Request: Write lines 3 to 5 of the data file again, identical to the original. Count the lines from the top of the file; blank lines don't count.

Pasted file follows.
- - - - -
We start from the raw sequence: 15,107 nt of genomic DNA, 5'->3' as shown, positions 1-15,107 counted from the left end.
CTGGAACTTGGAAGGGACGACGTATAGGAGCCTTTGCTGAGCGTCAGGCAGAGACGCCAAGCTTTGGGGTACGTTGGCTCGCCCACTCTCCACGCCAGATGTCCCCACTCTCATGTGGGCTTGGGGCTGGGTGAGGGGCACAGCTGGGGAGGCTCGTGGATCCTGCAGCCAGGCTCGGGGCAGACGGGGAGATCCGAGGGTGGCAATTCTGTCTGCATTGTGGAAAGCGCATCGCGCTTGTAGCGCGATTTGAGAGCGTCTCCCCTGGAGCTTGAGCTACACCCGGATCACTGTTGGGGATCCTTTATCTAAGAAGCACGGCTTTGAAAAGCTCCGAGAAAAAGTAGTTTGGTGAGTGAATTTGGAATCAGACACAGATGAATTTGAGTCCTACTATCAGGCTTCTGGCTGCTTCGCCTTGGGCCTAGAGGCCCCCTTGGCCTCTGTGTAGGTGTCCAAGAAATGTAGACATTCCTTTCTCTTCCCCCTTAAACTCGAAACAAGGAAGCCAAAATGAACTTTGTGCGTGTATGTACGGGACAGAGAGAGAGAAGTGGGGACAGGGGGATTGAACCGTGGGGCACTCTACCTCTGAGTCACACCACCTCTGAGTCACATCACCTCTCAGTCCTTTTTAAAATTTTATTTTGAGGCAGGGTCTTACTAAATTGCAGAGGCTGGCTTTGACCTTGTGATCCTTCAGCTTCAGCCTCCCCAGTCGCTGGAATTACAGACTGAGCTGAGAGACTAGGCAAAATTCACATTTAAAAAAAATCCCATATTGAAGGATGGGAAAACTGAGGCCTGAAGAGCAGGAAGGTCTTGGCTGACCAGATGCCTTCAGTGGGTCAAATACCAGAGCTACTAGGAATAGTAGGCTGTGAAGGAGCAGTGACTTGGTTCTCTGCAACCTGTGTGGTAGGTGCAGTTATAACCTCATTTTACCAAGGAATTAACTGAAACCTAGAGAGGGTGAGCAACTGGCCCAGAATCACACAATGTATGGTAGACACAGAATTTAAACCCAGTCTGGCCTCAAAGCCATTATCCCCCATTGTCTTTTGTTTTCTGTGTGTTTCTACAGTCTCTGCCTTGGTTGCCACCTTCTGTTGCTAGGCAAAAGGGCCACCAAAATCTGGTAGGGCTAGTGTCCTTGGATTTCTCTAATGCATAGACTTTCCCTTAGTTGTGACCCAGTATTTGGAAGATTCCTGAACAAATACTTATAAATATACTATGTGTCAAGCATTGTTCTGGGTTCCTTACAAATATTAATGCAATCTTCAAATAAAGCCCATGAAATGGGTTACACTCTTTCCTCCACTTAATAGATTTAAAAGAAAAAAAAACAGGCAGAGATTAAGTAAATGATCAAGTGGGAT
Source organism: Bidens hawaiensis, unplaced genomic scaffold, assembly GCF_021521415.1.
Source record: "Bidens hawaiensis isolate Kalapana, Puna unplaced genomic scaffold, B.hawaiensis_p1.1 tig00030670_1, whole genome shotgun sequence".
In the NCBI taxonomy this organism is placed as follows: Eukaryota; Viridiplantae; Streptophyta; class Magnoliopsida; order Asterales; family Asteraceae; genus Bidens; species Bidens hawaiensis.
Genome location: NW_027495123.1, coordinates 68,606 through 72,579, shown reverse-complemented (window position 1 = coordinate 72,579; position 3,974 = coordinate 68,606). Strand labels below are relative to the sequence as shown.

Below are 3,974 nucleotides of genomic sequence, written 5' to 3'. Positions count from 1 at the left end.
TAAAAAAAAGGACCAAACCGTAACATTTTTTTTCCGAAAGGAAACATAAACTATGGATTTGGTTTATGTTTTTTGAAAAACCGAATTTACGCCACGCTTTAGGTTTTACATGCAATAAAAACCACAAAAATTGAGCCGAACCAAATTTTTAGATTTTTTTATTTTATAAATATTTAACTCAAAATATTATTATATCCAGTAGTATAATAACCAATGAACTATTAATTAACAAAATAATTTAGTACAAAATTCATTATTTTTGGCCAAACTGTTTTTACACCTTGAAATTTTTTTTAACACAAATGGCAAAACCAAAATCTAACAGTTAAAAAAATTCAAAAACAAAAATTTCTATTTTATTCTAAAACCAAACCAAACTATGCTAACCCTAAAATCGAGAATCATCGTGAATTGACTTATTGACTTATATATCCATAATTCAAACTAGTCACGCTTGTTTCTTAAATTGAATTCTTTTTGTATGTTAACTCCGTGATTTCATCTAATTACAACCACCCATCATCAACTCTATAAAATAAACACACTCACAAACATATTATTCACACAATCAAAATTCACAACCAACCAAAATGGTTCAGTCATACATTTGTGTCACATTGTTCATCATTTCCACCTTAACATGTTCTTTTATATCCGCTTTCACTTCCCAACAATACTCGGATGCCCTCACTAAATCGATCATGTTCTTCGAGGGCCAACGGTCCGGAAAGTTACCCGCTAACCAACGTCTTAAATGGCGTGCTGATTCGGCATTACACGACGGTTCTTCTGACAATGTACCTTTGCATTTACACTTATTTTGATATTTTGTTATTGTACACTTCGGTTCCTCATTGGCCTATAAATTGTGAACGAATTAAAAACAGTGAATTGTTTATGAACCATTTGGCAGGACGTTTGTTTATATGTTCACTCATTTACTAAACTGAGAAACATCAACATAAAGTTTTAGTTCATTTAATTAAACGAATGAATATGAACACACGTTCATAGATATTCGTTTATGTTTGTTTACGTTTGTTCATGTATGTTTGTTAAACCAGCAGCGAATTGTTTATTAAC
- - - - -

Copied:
Source organism: Bidens hawaiensis, unplaced genomic scaffold, assembly GCF_021521415.1.
Source record: "Bidens hawaiensis isolate Kalapana, Puna unplaced genomic scaffold, B.hawaiensis_p1.1 tig00030670_1, whole genome shotgun sequence".
In the NCBI taxonomy this organism is placed as follows: Eukaryota; Viridiplantae; Streptophyta; class Magnoliopsida; order Asterales; family Asteraceae; genus Bidens; species Bidens hawaiensis.